Arts in the Park associate producer Paris Pick, left, helps set up audio with sound technician Ryan McNally during a trial run at LePage Park in Whitehorse on May 16. (Crystal Schick/Yukon News)

From jazz to metal: Arts in the Park kicks off May 21

Jazz, folk, metal all part of 2019 lineup

It’s a sign the summer season has arrived in Whitehorse.

The sounds of local musical talents are heard resonating from LePage Park as a visual artist is hard at work producing a masterpiece and leading others looking to create their own artwork.

Arts in the Park is set to begin a new season May 21. It will continue each weekday (except holidays) until Aug. 2 over the noon hour and at 7 p.m. on Wednesday evenings. The program sees a different musician takes to the park stage each weekday, while each of the visual artists involved are there over the noon hour for a full week.

“Our first show is always a good turnout,” producer and programmer Geneviève Doyon said in a May 15 interview.

That first show is often a bit of a reunion for the core audience who come to take in the noontime shows every day, she said.

The 2019 lineup features a long list of talents beginning with the All City Band on stage and Michel Gignac as the visual artist for the week of May 21 to 24.

Gignac is a multi-disciplinary artist whose work has been displayed numerous times in recent years in both solo and group exhibitions at the Yukon Arts Centre and Arts Underground, along with a variety of galleries Outside.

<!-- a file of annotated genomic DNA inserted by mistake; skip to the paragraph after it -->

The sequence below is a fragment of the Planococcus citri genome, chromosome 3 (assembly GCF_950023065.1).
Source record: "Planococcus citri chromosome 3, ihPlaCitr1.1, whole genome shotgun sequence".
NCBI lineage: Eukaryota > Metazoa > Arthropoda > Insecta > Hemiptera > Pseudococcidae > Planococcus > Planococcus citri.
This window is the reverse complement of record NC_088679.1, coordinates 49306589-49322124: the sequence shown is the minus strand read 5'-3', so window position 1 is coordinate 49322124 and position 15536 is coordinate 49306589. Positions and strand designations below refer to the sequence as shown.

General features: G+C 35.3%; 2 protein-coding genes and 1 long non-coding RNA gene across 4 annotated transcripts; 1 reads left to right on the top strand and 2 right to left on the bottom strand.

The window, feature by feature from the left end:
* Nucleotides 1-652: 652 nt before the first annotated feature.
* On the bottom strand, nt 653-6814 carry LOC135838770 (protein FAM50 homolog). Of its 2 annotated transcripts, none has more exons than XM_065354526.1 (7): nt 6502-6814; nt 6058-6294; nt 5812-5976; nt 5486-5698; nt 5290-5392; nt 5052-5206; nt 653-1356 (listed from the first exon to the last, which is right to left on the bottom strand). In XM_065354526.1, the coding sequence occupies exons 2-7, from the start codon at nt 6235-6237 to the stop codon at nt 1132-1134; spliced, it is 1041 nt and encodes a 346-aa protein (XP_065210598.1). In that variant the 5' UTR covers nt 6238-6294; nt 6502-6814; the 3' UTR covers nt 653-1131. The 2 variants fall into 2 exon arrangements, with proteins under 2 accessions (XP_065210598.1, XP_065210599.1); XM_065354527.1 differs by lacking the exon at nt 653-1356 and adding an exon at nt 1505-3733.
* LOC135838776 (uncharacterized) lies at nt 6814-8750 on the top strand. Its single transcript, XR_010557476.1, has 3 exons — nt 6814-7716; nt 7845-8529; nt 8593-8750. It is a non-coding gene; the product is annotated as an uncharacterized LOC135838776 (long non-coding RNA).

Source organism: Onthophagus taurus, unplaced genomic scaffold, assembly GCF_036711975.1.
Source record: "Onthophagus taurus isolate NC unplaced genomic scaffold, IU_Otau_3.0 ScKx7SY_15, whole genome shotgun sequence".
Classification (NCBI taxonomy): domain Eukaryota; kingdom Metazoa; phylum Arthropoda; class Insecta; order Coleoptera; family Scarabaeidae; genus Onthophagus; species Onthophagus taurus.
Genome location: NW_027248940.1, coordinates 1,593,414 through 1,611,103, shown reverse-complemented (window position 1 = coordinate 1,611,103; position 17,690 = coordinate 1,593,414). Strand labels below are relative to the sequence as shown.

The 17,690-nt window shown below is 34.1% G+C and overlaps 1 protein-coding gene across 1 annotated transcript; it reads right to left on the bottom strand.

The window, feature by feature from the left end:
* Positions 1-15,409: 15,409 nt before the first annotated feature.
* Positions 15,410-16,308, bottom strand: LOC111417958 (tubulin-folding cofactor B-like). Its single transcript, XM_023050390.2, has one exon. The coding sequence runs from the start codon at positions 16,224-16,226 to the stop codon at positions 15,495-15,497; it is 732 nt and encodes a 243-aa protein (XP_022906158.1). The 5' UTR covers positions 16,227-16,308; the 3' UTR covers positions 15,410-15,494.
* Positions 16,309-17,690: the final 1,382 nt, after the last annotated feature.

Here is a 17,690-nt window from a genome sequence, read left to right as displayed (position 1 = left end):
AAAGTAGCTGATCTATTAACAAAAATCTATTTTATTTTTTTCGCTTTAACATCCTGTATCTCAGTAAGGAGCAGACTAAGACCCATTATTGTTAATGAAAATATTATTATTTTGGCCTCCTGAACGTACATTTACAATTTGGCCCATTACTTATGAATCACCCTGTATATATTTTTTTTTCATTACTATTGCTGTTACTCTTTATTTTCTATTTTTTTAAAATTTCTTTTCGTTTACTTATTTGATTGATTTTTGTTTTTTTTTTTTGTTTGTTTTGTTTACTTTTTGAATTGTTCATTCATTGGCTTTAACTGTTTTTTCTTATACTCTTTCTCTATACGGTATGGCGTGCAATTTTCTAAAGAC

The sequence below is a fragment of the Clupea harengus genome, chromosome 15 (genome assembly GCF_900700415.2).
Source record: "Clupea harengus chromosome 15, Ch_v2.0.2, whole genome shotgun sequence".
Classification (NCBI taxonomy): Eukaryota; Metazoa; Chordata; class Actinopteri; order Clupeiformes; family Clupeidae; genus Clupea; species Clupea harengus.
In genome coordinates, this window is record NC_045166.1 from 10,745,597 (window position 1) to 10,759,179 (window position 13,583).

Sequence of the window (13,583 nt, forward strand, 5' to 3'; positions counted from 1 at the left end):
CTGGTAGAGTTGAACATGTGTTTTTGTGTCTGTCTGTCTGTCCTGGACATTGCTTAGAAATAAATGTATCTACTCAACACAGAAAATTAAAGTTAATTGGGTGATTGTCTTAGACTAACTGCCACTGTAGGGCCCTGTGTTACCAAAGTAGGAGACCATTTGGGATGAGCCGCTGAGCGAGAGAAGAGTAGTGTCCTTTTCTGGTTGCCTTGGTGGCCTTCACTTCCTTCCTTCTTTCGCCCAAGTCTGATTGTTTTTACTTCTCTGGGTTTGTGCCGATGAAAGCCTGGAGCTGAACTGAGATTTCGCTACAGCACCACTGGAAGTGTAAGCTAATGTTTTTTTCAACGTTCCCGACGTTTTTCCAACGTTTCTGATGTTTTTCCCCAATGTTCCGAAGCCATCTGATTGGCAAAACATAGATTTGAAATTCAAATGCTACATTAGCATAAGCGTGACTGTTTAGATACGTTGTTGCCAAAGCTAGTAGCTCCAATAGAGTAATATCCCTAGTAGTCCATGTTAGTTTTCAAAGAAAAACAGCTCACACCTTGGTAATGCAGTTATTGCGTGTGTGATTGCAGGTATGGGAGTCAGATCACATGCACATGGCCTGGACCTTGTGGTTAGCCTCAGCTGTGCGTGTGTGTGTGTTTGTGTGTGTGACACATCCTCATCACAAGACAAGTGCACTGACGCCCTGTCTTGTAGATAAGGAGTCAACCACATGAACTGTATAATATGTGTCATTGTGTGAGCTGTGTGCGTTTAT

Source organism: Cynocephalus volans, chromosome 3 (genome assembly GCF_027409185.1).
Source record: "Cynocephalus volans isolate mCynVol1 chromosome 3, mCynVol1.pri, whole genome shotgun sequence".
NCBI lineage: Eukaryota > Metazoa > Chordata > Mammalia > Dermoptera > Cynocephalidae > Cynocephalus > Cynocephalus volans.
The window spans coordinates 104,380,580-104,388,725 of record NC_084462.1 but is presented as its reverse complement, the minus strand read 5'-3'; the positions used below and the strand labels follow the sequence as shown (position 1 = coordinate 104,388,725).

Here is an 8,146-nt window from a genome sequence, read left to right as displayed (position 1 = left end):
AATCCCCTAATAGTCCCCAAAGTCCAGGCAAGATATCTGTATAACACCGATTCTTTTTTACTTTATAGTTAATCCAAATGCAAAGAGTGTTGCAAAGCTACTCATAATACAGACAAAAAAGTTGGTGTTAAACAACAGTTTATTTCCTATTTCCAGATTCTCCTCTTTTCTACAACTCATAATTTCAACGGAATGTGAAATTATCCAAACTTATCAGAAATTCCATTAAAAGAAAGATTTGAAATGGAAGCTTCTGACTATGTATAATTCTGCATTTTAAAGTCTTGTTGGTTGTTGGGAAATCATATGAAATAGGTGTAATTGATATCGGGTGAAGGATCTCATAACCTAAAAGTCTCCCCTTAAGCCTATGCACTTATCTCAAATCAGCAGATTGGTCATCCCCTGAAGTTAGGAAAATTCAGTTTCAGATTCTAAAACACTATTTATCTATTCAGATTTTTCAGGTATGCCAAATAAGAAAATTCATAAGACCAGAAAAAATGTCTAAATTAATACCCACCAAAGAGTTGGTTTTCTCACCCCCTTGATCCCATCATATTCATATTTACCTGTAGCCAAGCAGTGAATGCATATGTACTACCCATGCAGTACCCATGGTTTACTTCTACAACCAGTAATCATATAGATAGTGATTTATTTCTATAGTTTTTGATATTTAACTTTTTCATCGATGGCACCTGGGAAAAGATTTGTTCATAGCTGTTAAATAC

A list of established and emerging artists follow for the remainder of the summer ranging from sculptor Harreson Tanner to painter Rosemary Scanlon on the visual arts side and the likes of the Whitehorse Chamber Choir or Animal Warfare Act, a metal band, on the musical side.

In Doyon’s memory this may be the first time a metal band has performed at Arts In the Park.

“We try to program variety,” she said.

It’s in March that Doyon sends a call out to local artists and musicians wanting to perform. With only 62 music spots available and 11 visual artist spaces available through the 11-week festival, the number of interested artists outnumber the spots available.

Doyon said she looks for a variety of genres or mediums in the case of visual artists as well as a combination of experienced and emerging talents and has worked towards gender equity in the lineup.

There’s also an effort to give school bands and youth a chance to perform for a new audience. For little ones who come to take in the shows, seeing an older youth up on stage can be an inspiration.

“It’s always a great time,” Doyon said.

Despite students being a bit nervous before taking to the stage, by the end the show it has in the past turned into a bit of a celebration as one of the last performances of the school year.

The noon hour show on Wednesday is always set as family day with a younger audience in mind. The likes of Remy Rodden and the Bingo Bongo Boogie Band among others are scheduled there.

It’s the Wednesday shows that are typically the attendance record-breakers for Arts In The Park as both families and daycare staff head to the park with youngsters to take in the performance.

In the past there’s been crowds of up to 300 people on Wednesdays when the weather cooperates, Doyon said.